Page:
A new amendment in New York that restricts the use of judgments by confession will protect debtors and limit the ability of creditors to exploit a loophole.
The change prohibits a creditor from filing a confession of judgment in court unless the debtor is a New York resident at the time the confession is executed or filed.
In simple terms, a judgment by confession is a way a creditor can swiftly obtain a judgment without civil litigation for money due or to become due. The New York State Legislature has now significantly amended Civil Practice Law and Rules § 3218, which provides specifics for use of judgments by confession, effective August 30, 2019. CPLR § 3218 permits a defendant to sign an affidavit confessing that he or she owes another party a dollar amount certain, and authorizes the plaintiff to file the affidavit with a New York county clerk in order to obtain a judgment against the defendant in that amount, all without commencing an action in state court. Through this device, which descends from English common law, a debtor completes a document effectively waiving the debtor’s due process rights, including raising defenses in court, in exchange for a loan.
In theory, creditors can avoid prolonged litigation to collect money owed of undisputed sums, as money may be held in escrow pending fulfillment of a settlement agreement or pending completion of certain transactions. But prior to the law’s recent amendment, it contained a glaring loophole that savvy creditors were taking advantage of and dishonest creditors were abusing.
Impact of Closing Loophole for Judgments by Confession
In proposing the amended law, the Legislature intended to prevent a practice where out-of-state creditors obtained judgments by confession in New York counties against out-of-state debtors, particularly small business owners, prior to when a debt became due. Then, shortly after the debtor defaulted on a loan, the creditors executed upon the judgments.
A relatively controversial practice historically, judgments by confession were banned by the federal government for consumer credit transactions. Some states, like Florida and Massachusetts, outlaw the practice as well.
However, because the United States Constitution’s Full Faith and Credit Clause requires states to honor judgments that are validly entered by courts in sister states, the out-of-state creditors could then enforce the judgments by confession entered in New York and attack out-of-state debtors’ assets located outside of New York. For example, a creditor who resides in California could obtain a judgment by confession in New York against a debtor who resides in Florida before the debtor defaulted. Then, shortly after the debtor defaulted, the creditor could use that judgment and attack the debtor’s assets located outside of New York.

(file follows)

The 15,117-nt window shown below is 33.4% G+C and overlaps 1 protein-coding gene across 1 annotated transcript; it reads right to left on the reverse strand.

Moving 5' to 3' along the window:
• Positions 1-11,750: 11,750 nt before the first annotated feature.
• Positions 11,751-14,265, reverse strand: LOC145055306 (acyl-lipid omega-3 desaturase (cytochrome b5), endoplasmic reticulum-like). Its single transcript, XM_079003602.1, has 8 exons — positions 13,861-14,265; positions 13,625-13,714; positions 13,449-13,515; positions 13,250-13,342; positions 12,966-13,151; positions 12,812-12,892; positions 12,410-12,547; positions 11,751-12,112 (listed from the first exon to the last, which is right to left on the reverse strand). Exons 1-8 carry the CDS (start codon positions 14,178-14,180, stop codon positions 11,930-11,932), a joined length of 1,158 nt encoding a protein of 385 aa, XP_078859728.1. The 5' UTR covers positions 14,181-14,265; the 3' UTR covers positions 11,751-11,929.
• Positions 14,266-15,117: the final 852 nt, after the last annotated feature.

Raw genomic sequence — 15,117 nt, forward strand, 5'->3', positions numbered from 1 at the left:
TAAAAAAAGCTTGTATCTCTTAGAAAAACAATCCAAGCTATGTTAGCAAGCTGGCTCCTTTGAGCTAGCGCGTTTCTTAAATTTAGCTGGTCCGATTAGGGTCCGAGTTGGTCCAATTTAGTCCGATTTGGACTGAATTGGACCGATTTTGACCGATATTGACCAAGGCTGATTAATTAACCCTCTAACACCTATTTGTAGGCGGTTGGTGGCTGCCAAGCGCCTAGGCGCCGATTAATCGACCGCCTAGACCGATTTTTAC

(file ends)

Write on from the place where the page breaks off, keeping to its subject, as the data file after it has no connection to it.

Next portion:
Now, creditors can no longer take advantage of the prior loophole. Creditors may only file entry of judgments by confession in the county where the debtor resided when the debtor executed the judgment by confession documents or where the debtor resided when the creditor filed the judgment. The Legislature mainly sought to even the playing field and protect small business owners with no connection to New York and limited resources to challenge or prevent abusive practices such as freezing or seizing the debtor’s assets and even fraudulent practices like submitting altered documents to obtain judgments by confession. New York courts are an additional beneficiary to the new law, as they will now have significantly less judgments and paperwork to process for actors with no connection to the state. Parties who litigate in New York state courts or conduct transactions in New York with non-residents must note that the CPLR § 3218 amendment may affect how a judgment by confession is used in litigation, transactions, or settlements.
This alert does not purport to be a substitute for advice of counsel on specific matters.
Harris Beach has offices throughout New York State, including Albany, Buffalo, Ithaca, Melville, New York City, Rochester, Saratoga Springs, Syracuse, Uniondale and White Plains, as well as New Haven, Connecticut and Newark, New Jersey.